You’ve probably seen the headlines. “Sugar lights up the same areas of the brain as drugs!” “Substance use disorders and food addiction show up similarly in the brain.” You’ve also probably heard your friend exclaim that a certain food is “totally addictive.” Maybe you’ve felt this way too. So what do we actually know about food addiction? What does the scientific evidence actually show us? And, if it’s not scientifically sound, why does it feel so real?
CW: Research cited contains fat-phobic language.
What does addiction mean?
First, it’s important to explore the word addiction. If we look at the dictionary, it is defined as “physically or mentally dependent on a particular substance.” In the clinical space, there is no agreed-upon definition of food addiction, and it is not a diagnosis in the most up-to-date diagnostic manual (DSM-5). There is a section of the DSM-5 titled “Substance-Related and Addictive Disorders,” but this only includes gambling. In fact, “overeating” (per the clinical definition) was specifically left out of this section due to insufficient evidence.
The scale that most research uses to quantify food addiction (called the Yale Food Addiction Scale) is based on substance use disorder criteria. Criteria include the inability to stop eating despite “negative consequences,” feelings of loss of control, and persistent and intense cravings. Sound familiar? More on that later.
Further, research has yet to find a specific “addictive agent” in foods, so this scale relies mostly on individual behaviors. Think of it this way. When looking at drug addiction, the first question on a scale might be “Was an addictive substance used?” That question can’t be asked and answered when it comes to food. So, can we really make a food addiction diagnosis? Can we use one person’s individual experience to qualify on a mass scale? My line of rhetorical questioning could go on for pages, but this introduction is all to say that food addiction is (1) not a clinical diagnosis, (2) not defined, and (3) is based on highly debatable evidence.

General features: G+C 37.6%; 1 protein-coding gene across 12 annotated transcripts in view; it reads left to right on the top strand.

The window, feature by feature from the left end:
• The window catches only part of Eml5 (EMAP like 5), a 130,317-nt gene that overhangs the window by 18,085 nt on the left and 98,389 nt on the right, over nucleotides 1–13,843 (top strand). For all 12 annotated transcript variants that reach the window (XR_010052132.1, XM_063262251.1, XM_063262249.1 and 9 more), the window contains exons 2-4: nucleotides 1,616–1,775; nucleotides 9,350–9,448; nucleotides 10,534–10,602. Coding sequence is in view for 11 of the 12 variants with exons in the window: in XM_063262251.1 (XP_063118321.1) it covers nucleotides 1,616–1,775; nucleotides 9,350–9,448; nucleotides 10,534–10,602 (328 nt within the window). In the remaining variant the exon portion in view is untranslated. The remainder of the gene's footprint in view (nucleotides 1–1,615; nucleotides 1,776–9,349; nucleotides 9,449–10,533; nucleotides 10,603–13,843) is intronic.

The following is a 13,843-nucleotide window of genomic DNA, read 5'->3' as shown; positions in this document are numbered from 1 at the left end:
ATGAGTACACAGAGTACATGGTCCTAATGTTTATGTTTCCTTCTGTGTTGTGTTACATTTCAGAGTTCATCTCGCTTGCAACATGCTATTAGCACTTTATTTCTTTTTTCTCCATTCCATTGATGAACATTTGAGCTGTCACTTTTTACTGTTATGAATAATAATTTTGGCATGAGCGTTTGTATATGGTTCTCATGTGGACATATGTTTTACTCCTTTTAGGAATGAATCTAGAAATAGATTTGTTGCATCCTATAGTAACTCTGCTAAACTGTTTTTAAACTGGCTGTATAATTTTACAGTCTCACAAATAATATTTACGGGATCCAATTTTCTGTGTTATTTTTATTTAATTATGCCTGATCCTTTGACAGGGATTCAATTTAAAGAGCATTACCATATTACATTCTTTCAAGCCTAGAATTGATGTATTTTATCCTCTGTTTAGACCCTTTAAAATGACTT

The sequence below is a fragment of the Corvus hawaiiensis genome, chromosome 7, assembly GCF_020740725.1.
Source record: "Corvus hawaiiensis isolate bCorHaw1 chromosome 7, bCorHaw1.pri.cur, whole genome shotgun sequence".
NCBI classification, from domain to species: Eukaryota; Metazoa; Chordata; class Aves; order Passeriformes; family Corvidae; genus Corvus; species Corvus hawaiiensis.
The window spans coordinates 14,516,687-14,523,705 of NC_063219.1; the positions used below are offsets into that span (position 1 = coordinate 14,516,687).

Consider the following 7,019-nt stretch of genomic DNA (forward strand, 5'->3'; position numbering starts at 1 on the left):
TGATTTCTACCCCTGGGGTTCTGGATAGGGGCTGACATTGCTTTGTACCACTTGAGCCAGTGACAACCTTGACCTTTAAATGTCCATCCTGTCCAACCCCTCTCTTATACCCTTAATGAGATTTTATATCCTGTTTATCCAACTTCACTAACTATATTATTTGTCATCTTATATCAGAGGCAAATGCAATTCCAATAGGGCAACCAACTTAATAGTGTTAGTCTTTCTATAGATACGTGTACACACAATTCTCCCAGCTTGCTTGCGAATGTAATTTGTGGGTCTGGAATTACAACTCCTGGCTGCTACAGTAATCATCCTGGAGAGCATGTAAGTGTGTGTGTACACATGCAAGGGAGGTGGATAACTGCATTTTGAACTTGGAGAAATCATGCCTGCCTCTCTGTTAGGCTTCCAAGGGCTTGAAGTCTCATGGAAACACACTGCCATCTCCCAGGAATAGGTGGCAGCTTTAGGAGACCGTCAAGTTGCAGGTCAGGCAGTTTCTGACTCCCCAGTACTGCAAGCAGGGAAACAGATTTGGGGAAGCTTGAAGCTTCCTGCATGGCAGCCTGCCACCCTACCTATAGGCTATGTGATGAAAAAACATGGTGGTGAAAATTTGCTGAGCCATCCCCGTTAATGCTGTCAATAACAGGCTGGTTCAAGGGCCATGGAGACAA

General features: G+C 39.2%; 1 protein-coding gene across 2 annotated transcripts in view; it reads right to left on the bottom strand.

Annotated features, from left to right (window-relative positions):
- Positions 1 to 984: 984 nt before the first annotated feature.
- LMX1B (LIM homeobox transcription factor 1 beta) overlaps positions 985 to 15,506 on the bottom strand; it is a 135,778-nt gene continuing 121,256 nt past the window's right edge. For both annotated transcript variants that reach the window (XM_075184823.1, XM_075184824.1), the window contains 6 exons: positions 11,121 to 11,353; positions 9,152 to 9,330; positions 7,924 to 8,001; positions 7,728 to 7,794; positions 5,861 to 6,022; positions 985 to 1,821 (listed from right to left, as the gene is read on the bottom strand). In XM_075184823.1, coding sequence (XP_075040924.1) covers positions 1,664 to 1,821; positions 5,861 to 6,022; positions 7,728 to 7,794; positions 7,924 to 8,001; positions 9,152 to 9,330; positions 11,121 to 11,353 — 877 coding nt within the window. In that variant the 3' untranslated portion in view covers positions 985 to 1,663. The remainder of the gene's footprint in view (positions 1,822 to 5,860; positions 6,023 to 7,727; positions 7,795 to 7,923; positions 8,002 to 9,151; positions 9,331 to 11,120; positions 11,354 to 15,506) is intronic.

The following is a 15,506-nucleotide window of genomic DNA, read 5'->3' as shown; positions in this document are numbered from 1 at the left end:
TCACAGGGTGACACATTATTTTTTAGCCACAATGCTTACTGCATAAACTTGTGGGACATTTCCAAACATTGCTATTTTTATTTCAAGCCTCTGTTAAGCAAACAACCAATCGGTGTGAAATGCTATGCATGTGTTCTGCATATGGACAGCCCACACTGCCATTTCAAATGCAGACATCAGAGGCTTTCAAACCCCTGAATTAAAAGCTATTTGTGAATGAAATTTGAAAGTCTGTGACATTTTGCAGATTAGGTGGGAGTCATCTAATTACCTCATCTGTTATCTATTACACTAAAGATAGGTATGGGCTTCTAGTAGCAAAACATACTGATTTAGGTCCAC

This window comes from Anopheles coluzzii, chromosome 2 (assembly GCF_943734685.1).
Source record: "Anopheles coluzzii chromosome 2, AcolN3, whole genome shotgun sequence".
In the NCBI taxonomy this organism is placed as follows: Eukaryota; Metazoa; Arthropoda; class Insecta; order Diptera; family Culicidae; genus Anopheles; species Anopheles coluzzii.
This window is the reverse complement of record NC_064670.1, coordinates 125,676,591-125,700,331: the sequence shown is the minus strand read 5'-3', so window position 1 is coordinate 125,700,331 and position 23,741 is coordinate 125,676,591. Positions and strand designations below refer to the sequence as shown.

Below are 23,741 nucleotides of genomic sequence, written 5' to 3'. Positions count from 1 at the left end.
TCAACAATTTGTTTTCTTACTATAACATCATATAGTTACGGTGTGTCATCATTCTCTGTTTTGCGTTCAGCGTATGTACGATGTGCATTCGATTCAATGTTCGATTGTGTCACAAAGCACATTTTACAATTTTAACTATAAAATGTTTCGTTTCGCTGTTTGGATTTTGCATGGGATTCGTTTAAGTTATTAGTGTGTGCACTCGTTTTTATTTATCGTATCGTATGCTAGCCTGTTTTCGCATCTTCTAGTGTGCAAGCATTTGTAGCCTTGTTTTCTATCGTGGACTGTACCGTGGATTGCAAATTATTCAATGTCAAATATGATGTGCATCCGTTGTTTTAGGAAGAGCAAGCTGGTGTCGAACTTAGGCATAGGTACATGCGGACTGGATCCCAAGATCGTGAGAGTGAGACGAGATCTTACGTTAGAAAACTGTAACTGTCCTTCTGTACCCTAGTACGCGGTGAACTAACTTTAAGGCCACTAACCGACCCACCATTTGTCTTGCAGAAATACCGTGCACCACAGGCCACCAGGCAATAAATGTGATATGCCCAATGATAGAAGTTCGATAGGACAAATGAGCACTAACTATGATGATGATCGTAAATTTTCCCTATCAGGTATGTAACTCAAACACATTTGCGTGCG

Now that we’ve gotten the term out of the way, we can look a little closer at the specific studies that the media (ahem, diet culture) love to highlight. I’ll be focusing on some of the bigger, most blown-up points.
Some foods stimulate the same parts of the brain that are stimulated in response to drugs
This claim is based on the fact that eating certain foods releases dopamine – a feel-good hormone. This is not false! However, what these studies fail to mention are the countless other actions that also stimulate these areas of the brain and release dopamine. Examples? Laughing. Hugging. Listening to music. Diet culture loves to leave that part out.
The release of dopamine is also associated with our internal reward system – our motivations, desires, and cravings. Okay, sure, both food and drugs light up this same system. But here’s the thing: food and drugs are not the same entity. Diving into the chemical structures of certain drugs versus certain foods, neural pathways, and brain imaging would take up this entire blog, but for the sake of time, the conclusion is this: foods do not exert the same neurochemical response as drugs. Unlike truly addictive substances, animal studies show that if the food or sugar is paired with something bitter, it will be avoided. Also, eating one specific type of food over and over doesn’t increase your tolerance, or produce withdrawal symptoms when without it. Is seeking pleasure from food and experiencing feelings of reward the same as true addiction? The evidence points to no.
When given sugar, rats exhibited addictive, out of control behaviors
Behaviors noted were compulsive, binge-like eating episodes. As with the previous claim, this leaves out one major factor. Before the rats were fed sugar, they were deprived of it. If you’re having a “ding ding ding” moment going off in your head, I’m right there with you.